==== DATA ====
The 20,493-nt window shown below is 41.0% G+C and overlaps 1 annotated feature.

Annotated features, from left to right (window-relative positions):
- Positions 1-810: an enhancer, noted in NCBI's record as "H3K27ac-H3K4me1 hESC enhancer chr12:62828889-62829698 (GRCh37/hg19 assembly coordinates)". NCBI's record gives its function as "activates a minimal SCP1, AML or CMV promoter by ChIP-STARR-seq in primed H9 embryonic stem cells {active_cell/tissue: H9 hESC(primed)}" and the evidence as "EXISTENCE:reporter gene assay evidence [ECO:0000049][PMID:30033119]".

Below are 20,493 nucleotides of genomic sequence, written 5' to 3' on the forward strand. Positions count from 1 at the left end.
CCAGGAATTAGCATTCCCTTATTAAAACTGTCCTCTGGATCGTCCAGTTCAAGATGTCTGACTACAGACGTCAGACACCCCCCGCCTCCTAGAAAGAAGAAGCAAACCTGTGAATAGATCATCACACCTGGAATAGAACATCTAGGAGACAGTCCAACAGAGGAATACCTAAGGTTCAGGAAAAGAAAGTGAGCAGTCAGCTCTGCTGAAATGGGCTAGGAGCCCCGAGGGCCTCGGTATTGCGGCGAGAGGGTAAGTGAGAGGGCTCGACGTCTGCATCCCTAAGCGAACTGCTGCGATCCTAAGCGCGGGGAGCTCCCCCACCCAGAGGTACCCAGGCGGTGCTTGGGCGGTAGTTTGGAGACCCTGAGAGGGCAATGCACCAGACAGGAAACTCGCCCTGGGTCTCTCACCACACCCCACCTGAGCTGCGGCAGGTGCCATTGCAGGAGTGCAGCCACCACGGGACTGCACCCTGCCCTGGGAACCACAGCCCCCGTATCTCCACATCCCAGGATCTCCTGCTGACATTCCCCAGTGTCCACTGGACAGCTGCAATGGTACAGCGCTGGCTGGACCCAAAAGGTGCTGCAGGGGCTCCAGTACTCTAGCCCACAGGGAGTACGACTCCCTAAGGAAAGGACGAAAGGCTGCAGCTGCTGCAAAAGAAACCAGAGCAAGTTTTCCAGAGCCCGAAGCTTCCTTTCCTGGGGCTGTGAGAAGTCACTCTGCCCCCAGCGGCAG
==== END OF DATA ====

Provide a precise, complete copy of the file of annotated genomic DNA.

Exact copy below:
The 20,493-nt window shown below is 41.0% G+C and overlaps 1 annotated feature.

Annotated features, from left to right (window-relative positions):
- Positions 1-810: an enhancer, noted in NCBI's record as "H3K27ac-H3K4me1 hESC enhancer chr12:62828889-62829698 (GRCh37/hg19 assembly coordinates)". NCBI's record gives its function as "activates a minimal SCP1, AML or CMV promoter by ChIP-STARR-seq in primed H9 embryonic stem cells {active_cell/tissue: H9 hESC(primed)}" and the evidence as "EXISTENCE:reporter gene assay evidence [ECO:0000049][PMID:30033119]".

Below are 20,493 nucleotides of genomic sequence, written 5' to 3' on the forward strand. Positions count from 1 at the left end.
CCAGGAATTAGCATTCCCTTATTAAAACTGTCCTCTGGATCGTCCAGTTCAAGATGTCTGACTACAGACGTCAGACACCCCCCGCCTCCTAGAAAGAAGAAGCAAACCTGTGAATAGATCATCACACCTGGAATAGAACATCTAGGAGACAGTCCAACAGAGGAATACCTAAGGTTCAGGAAAAGAAAGTGAGCAGTCAGCTCTGCTGAAATGGGCTAGGAGCCCCGAGGGCCTCGGTATTGCGGCGAGAGGGTAAGTGAGAGGGCTCGACGTCTGCATCCCTAAGCGAACTGCTGCGATCCTAAGCGCGGGGAGCTCCCCCACCCAGAGGTACCCAGGCGGTGCTTGGGCGGTAGTTTGGAGACCCTGAGAGGGCAATGCACCAGACAGGAAACTCGCCCTGGGTCTCTCACCACACCCCACCTGAGCTGCGGCAGGTGCCATTGCAGGAGTGCAGCCACCACGGGACTGCACCCTGCCCTGGGAACCACAGCCCCCGTATCTCCACATCCCAGGATCTCCTGCTGACATTCCCCAGTGTCCACTGGACAGCTGCAATGGTACAGCGCTGGCTGGACCCAAAAGGTGCTGCAGGGGCTCCAGTACTCTAGCCCACAGGGAGTACGACTCCCTAAGGAAAGGACGAAAGGCTGCAGCTGCTGCAAAAGAAACCAGAGCAAGTTTTCCAGAGCCCGAAGCTTCCTTTCCTGGGGCTGTGAGAAGTCACTCTGCCCCCAGCGGCAG